What would happen if the US abandoned the UN altogether and further developed NATO instead? I’m sure this is overly simplistic, but it seems to me that whatever resolutions the UN passes are, in the end, only backed up by the US military. I may be wrong, but I don’t see any of the European countries as being able to defend themselves let alone enforce anything the UN does. If the US backs out, the UN becomes largely irrelevant.

    • #4
    • April 25, 2014, at 7:42 PM PST
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  5. Salvatore Padula Inactive

    Josh Henry:

    What would happen if the US abandoned the UN altogether and further developed NATO instead? I’m sure this is overly simplistic, but it seems to me that whatever resolutions the UN passes are, in the end, only backed up by the US military. I may be wrong, but I don’t see any of the European countries as being able to defend themselves let alone enforce anything the UN does. If the US backs out, the UN becomes largely irrelevant.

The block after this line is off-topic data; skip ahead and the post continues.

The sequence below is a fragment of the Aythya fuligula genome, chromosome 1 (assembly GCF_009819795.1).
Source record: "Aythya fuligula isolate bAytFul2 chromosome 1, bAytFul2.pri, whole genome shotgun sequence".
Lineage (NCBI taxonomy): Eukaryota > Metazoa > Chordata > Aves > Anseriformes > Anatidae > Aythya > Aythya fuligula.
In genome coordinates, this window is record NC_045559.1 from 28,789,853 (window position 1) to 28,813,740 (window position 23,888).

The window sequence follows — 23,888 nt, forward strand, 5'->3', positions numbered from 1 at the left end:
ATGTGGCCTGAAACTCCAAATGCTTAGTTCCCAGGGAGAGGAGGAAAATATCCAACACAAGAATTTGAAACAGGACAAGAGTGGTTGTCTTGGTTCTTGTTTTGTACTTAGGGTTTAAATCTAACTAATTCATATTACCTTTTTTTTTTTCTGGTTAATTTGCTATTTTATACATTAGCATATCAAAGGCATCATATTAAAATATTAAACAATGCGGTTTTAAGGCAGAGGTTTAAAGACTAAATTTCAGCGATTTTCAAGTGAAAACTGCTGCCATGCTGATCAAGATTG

It might be worth a shot, but the same argument largely applies to NATO.

    • #5
    • April 25, 2014, at 8:07 PM PST
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  6. Zafar Member

    John Yoo:

    Russia’s annexation of the Crimean peninsula and its continuing military pressure on Ukraine demonstrates that the United Nations-centered system of has failed. The pressing question is not whether Russia has violated norms against aggression – it has – but how the United States and its allies should respond in a way that will strengthen the international system.

     

    Be consistent.

    • #6
    • April 25, 2014, at 8:16 PM PST
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  7. Al Sparks Thatcher

    John Yoo:

    From 1945 to the present, deaths due to great power wars have fallen to a level never seen under the modern nation-state system. 

     As terrible as these wars are, is our inability to stop totalitarian regimes like North Korea make those wars acceptable? If we had resumed hostilities and toppled the North Korea’s government at the price of more casualties, would we have saved more lives in the end?

    I’ve heard that argument with regards to the Japanese Empire, and our dropping the atomic bomb as soon as possible. The longer they remained in power, the more people that were governed by them would die.

    • #7
    • April 27, 2014, at 11:45 AM PST